Middle South

April, 2010
Regional Report

Eliminate Poison Oak and Poison Ivy

Keep an eye out for poison oak and poison ivy, as these plants are easiest to kill when they're putting out fresh, rapidly growing leaves. You may be able to uproot new, small plants, but older plants often require the use of an herbicide. If that is the case, use a sponge brush for application of your product. It will saturate the leaves thoroughly while eliminating any chance of spray drift.

Begin Bedding Out

If you're partial to seasonal flower borders, you can begin bedding out new plants after the middle of the month. Play it safe by starting with cool-season species such as petunias, dusty miller, sweet alyssum and dianthus, and saving the heat-lovers such as marigolds, zinnias, portulaca, and impatiens for another six weeks or so. Snip off blooms whenever you plant, as this will redirect energy to root growth and will also multiply the number of bud-bearing branches.

Care for Spring Bulbs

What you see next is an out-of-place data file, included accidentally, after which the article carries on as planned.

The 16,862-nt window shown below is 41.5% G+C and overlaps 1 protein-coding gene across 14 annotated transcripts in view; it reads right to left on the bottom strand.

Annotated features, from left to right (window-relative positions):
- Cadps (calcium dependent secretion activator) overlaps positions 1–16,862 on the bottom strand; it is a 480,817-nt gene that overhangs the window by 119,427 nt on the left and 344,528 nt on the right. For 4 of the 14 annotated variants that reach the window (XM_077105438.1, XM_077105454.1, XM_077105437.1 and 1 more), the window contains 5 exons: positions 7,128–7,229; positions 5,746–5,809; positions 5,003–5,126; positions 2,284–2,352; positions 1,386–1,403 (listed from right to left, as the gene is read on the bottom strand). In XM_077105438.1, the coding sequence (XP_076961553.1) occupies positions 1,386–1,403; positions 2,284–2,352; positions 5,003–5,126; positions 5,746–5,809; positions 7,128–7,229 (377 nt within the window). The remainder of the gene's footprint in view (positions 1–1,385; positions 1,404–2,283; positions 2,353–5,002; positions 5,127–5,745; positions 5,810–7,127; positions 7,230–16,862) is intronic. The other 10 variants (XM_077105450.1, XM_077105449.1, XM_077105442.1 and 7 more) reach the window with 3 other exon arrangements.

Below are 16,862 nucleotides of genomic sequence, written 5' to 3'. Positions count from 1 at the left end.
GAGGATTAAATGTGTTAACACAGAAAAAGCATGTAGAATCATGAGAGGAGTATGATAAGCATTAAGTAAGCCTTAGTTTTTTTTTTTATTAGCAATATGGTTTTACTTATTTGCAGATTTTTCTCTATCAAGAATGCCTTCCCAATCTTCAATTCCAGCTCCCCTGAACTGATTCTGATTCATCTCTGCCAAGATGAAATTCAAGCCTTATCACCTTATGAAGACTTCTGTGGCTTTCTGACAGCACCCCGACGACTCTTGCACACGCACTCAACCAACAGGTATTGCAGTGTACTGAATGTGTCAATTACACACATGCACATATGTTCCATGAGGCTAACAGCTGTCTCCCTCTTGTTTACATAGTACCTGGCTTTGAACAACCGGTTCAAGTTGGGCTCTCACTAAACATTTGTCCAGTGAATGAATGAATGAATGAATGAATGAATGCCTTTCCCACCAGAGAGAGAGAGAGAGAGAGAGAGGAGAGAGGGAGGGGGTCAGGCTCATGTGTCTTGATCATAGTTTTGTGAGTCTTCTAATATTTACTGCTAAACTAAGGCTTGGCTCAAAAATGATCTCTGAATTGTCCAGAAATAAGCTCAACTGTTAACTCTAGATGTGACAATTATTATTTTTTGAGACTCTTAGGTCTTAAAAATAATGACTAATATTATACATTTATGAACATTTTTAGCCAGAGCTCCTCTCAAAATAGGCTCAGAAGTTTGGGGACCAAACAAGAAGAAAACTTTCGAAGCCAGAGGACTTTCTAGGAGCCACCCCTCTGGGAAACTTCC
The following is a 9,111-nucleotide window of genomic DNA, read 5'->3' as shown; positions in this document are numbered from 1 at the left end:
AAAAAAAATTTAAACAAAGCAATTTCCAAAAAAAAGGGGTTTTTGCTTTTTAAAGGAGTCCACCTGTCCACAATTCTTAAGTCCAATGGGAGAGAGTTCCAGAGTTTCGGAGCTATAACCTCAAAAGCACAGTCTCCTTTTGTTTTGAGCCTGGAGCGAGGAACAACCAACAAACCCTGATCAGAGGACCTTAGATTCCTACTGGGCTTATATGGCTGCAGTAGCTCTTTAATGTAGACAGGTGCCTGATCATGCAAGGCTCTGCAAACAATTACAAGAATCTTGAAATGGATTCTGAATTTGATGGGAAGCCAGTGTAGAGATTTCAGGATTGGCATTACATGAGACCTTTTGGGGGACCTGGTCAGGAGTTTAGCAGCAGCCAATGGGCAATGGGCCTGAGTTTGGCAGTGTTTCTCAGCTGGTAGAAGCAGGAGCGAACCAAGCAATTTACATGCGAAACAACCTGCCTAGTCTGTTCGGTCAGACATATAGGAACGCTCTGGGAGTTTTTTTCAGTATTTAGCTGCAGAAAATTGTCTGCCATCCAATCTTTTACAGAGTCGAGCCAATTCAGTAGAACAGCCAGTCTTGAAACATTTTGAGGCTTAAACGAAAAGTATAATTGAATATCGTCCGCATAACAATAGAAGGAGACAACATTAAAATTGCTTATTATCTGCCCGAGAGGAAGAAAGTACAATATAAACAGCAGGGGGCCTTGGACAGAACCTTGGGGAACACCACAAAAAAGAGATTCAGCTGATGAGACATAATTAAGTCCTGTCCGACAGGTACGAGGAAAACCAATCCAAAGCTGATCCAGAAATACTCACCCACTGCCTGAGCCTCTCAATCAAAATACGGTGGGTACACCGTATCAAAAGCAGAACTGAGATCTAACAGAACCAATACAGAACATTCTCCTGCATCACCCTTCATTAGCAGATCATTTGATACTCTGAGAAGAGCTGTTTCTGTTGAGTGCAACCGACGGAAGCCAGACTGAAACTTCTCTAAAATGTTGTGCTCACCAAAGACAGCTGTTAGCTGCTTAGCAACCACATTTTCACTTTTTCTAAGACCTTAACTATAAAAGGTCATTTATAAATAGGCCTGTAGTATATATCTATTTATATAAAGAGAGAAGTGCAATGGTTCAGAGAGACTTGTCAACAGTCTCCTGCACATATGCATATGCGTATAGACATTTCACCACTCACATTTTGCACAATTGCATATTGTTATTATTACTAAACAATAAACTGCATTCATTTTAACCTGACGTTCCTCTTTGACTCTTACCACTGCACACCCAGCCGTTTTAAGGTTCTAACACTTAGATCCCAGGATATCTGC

As daffodils and other spring bulbs begin to fade, ensure they bloom again next year by removing the dying flower stalks but leaving the foliage alone. When the leaves are allowed to mature naturally and are not cut away after they have turned yellow, they have time to produce and store energy for the next cycle of life.

Divide Daylilies the Simple Way

If you've ever struggled to separate a clump of daylilies, rest assured there's a simpler way. After digging the clump from the ground, use a garden hose to wash away all traces of dirt. Then, turn the clump on it's side and gently roll the clean tubers back and forth until they slip apart and are all lying separately.

Plant Bronze Fennel

Plant or sow bronze fennel (Foeniculum vulgare) among your annuals and perennials for a dramatic addition to flower gardens. Unlike the bulb-forming fennel, grow this one for its unusual color, feathery tops, and graceful six-foot form. Late-summer flowers are particularly attractive to butterflies, and fennel is a host plant for certain swallowtails.

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